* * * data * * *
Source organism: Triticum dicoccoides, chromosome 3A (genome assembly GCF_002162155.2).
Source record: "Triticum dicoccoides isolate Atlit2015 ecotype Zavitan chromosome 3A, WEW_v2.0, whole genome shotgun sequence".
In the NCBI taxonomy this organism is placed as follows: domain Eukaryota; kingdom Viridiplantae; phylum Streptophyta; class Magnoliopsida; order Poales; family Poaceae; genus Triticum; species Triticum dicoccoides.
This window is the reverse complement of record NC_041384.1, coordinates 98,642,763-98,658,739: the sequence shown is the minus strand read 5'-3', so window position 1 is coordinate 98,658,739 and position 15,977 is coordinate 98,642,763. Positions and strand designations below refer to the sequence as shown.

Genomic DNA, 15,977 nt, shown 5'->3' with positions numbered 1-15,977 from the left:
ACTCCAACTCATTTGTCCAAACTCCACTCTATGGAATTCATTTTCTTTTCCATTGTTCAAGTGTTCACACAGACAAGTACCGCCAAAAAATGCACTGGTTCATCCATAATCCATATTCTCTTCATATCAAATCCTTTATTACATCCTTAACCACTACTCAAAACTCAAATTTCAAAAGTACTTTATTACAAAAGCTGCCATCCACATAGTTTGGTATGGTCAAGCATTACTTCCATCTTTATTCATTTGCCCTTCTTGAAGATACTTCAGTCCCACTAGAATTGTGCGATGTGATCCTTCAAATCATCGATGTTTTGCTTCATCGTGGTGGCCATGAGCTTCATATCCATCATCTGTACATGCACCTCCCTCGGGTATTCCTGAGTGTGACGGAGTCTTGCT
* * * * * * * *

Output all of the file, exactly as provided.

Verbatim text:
Source organism: Triticum dicoccoides, chromosome 3A (genome assembly GCF_002162155.2).
Source record: "Triticum dicoccoides isolate Atlit2015 ecotype Zavitan chromosome 3A, WEW_v2.0, whole genome shotgun sequence".
In the NCBI taxonomy this organism is placed as follows: domain Eukaryota; kingdom Viridiplantae; phylum Streptophyta; class Magnoliopsida; order Poales; family Poaceae; genus Triticum; species Triticum dicoccoides.
This window is the reverse complement of record NC_041384.1, coordinates 98,642,763-98,658,739: the sequence shown is the minus strand read 5'-3', so window position 1 is coordinate 98,658,739 and position 15,977 is coordinate 98,642,763. Positions and strand designations below refer to the sequence as shown.

Genomic DNA, 15,977 nt, shown 5'->3' with positions numbered 1-15,977 from the left:
ACTCCAACTCATTTGTCCAAACTCCACTCTATGGAATTCATTTTCTTTTCCATTGTTCAAGTGTTCACACAGACAAGTACCGCCAAAAAATGCACTGGTTCATCCATAATCCATATTCTCTTCATATCAAATCCTTTATTACATCCTTAACCACTACTCAAAACTCAAATTTCAAAAGTACTTTATTACAAAAGCTGCCATCCACATAGTTTGGTATGGTCAAGCATTACTTCCATCTTTATTCATTTGCCCTTCTTGAAGATACTTCAGTCCCACTAGAATTGTGCGATGTGATCCTTCAAATCATCGATGTTTTGCTTCATCGTGGTGGCCATGAGCTTCATATCCATCATCTGTACATGCACCTCCCTCGGGTATTCCTGAGTGTGACGGAGTCTTGCT